This makes it the perfect option, a cup of tea without worrying about being up all night.
If you are sensitive to caffeine herbal tea may be a great solution for you or decaf tea or you could try to make your white tea weaker by letting it steep for less time or adding more milk to dilute the caffeine content.
In general, white tea is lower in caffeine naturally but if you are trying to consume less caffeine, herbal teas have zero mg of caffeine per cup.
If you are looking to find some EXCELLENT white teas to taste.
We’ve compiled a list of the best ones we’ve come across, and we invite you to take a look once you’ve had your questions answered on this page.
White tea’s flavors are quite subdued normally, try mixing your loose leaf white tea with peppermint or chamomile for a perfect cup of tea before bed, especially considering that chamomile tea can help lower blood sugar.
Tap into the health benefits of white tea at any time of the day. The fact that it’s closing in on bedtime shouldn’t mean you can’t enjoy your favorite white tea, missing out on powerful antioxidants and soothing characteristics that help calm you before bed.
The Benefits of Caffeine
The health benefits of caffeine have been under a lot of investigation.
Some studies say caffeine may improve your mood, decrease the likelihood of depression, stimulate brain function, and protect against Alzheimer’s Disease or Parkinson’s Disease.
This is an area that needs to undergo more testing, but caffeine has also shown to have some positive effects on weight loss and metabolism boosting.
In moderation consuming some caffeine has shown to have some vast benefits and improved overall health.
White tea has the highest concentration of L-theanine amongst the true teas.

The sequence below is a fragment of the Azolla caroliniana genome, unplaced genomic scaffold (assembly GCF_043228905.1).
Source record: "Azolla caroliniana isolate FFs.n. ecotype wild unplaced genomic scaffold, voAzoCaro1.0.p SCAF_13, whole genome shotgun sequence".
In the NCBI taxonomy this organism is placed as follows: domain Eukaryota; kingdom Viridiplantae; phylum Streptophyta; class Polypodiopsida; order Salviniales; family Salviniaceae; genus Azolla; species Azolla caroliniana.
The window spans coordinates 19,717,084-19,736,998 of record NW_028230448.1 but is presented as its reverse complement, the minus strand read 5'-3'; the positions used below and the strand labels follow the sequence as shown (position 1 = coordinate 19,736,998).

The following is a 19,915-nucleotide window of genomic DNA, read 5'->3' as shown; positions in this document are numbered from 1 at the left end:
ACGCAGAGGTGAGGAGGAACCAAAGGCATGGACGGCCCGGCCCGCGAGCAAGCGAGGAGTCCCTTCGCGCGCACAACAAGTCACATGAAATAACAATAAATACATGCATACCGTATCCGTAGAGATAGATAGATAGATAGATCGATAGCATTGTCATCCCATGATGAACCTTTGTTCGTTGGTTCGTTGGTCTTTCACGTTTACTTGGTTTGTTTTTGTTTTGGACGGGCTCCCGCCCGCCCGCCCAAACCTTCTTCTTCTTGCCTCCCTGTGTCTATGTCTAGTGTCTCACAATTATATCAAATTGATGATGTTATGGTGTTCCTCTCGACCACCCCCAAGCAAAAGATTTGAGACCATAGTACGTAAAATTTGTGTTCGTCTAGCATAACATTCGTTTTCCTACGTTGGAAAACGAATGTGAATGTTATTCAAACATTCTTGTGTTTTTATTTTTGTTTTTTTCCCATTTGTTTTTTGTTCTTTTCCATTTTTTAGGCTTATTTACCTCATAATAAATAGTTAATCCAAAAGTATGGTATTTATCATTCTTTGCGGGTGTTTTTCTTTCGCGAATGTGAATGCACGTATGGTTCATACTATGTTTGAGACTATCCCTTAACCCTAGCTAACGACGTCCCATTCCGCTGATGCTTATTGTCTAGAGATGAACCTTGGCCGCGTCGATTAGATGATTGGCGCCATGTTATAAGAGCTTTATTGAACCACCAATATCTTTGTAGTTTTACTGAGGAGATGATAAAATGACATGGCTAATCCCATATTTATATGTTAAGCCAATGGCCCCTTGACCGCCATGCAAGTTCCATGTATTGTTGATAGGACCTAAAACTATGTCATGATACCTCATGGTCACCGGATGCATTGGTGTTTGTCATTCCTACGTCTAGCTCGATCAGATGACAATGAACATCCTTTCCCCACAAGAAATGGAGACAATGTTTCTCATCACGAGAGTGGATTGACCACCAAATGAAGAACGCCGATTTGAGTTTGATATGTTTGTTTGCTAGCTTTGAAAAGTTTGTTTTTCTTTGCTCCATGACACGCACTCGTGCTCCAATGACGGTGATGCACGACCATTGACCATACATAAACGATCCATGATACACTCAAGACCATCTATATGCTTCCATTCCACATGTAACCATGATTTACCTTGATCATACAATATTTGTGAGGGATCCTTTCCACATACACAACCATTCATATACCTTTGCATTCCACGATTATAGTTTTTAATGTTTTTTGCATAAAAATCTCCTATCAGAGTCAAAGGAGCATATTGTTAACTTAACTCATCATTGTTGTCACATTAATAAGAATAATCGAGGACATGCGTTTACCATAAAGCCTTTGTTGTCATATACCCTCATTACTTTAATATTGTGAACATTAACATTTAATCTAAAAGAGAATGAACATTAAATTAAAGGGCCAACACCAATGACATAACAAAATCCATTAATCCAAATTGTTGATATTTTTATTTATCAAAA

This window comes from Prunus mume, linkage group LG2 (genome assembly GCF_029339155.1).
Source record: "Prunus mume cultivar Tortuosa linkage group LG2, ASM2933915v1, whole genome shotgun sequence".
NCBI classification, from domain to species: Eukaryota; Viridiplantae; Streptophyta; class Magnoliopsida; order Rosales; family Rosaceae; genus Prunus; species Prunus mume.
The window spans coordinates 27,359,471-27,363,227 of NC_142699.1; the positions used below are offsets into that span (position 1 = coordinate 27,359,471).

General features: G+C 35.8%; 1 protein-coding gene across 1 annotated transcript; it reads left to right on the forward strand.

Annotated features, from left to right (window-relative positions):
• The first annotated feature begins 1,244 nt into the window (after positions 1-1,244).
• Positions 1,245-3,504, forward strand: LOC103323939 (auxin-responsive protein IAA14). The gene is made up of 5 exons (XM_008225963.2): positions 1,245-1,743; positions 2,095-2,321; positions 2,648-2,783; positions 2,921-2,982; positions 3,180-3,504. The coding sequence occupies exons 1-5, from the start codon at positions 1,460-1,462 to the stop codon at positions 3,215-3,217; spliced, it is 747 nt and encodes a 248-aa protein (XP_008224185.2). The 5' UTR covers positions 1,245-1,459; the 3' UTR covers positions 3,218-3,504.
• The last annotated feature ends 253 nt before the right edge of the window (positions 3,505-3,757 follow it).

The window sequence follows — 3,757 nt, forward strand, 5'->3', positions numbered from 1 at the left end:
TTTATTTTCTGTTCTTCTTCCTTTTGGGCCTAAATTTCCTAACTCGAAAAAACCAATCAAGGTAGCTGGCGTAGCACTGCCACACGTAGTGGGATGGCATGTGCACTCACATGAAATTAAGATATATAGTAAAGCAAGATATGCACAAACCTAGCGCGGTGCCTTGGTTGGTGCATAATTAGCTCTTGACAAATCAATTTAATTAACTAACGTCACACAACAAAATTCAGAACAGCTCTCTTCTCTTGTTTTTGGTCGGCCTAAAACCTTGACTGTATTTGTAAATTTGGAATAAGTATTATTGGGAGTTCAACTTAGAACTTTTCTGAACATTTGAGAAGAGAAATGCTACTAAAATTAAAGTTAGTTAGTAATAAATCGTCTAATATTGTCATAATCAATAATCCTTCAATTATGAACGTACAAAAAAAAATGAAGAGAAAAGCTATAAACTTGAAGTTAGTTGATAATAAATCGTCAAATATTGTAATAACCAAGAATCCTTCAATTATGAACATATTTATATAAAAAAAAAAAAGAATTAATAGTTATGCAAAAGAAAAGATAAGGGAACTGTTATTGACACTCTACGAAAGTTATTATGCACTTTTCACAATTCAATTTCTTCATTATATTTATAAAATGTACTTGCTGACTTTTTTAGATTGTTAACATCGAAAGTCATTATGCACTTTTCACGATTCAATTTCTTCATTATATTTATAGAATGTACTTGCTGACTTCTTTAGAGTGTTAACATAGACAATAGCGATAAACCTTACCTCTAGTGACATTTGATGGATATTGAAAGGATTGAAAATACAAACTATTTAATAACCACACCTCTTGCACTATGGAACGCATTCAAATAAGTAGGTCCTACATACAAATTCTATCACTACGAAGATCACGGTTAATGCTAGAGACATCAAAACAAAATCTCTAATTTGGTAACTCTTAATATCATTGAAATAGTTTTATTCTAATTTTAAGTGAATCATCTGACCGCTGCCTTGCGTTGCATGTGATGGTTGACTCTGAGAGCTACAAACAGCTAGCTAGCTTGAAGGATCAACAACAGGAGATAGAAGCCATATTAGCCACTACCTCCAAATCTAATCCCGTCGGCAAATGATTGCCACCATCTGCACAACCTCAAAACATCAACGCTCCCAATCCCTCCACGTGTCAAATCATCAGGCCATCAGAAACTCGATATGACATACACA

L-theanine is known for improving alertness and focus in the brain by inhibiting exciting stimuli that can lead to overactivity.
By calming the stimuli in the brain, white tea can help you relax while also increasing focus.
Downsides of Caffeine
Like most things in life, too much can be bad for you. Excessive amounts of caffeine have been noted to raise blood pressure, increase heart attacks, insomnia, indigestion, and increase headaches.
More research is needed in this field, but it’s suggested not to exceed 400 milligrams (mg) of caffeine a day and always to seek medical advice about any concerns you may be feeling about your diet.
White Tea Has Other Benefits
White tea is rich in antioxidants. Antioxidants protect the cells from damage by compounds called free radicals.
Antioxidants are found in most tea and can help with skin irregularities such as acne, blemishes, and discoloration.
White tea also contains high amounts of phenols, which can strengthen both collagen and elastin, lending a smoother, more youthful appearance to the skin.
These two proteins are vital in creating strong skin and preventing wrinkles and can be found in a variety of skincare products.
Yes White Tea Has Caffeine… But!
Unless you are extremely sensitive to the effects of caffeine this tea should not make a difference in the ability to fall asleep at night.
In fact thanks to the minimal processing in white tea, white tea contains the highest levels of L-theanine, which has a range of incredible health benefits, including improved mental focus, reduced stress, and better sleep quality.
If you enjoy white tea there should be no reason to avoid this tea before bed due to the caffeine content.
If you are looking for a cup of tea to enjoy its vast health benefits but want to get to bed soon, choose white tea and stray away from the black teas until in the morning.